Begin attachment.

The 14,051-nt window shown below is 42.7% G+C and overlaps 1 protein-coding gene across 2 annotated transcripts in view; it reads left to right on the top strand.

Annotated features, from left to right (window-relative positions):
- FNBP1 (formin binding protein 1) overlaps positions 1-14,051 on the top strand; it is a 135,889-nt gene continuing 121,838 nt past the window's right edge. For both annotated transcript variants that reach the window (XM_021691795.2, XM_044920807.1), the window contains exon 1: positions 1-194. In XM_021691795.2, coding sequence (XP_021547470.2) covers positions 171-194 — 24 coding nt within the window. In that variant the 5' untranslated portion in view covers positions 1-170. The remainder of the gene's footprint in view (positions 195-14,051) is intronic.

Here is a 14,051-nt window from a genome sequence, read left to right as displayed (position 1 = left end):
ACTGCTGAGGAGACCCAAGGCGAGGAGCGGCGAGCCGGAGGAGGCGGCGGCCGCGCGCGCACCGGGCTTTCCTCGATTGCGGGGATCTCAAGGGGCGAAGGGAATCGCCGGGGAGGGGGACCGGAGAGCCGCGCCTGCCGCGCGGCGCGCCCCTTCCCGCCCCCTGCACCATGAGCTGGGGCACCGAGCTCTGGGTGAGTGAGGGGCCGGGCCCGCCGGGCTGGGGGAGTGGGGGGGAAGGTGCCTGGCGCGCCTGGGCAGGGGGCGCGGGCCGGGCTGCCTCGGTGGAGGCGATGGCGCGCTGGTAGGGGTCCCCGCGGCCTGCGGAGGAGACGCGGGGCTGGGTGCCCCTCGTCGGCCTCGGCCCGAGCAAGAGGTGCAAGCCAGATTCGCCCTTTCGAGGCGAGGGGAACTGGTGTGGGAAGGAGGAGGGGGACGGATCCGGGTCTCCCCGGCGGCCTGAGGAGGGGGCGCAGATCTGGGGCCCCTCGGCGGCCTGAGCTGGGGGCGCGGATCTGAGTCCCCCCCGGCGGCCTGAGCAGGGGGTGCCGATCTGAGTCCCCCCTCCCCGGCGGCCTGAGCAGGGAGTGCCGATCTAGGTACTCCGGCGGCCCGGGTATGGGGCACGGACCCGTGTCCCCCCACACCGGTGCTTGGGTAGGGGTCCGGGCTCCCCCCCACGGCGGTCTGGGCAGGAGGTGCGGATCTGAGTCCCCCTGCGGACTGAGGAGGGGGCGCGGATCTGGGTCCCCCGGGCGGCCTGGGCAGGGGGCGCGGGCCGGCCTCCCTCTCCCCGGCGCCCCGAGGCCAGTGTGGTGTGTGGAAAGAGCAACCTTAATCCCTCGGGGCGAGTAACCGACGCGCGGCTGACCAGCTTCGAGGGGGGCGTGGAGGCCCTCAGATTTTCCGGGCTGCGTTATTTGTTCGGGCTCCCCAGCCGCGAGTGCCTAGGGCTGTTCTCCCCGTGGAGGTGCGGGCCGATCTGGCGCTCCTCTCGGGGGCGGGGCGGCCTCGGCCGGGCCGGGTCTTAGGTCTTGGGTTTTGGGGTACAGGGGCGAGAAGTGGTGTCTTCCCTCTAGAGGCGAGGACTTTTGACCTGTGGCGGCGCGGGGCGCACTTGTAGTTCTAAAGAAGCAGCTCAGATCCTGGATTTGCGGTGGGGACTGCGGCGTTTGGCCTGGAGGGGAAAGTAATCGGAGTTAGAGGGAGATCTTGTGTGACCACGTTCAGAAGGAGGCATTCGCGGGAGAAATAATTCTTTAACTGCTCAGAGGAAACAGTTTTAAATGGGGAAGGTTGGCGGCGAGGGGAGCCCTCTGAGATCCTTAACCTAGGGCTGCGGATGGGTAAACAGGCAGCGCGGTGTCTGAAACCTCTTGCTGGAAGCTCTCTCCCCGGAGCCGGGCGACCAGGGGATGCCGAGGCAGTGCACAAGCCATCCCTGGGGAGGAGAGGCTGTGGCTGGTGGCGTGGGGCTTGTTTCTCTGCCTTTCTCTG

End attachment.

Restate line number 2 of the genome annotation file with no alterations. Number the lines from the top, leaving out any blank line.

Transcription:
Annotated features, from left to right (window-relative positions):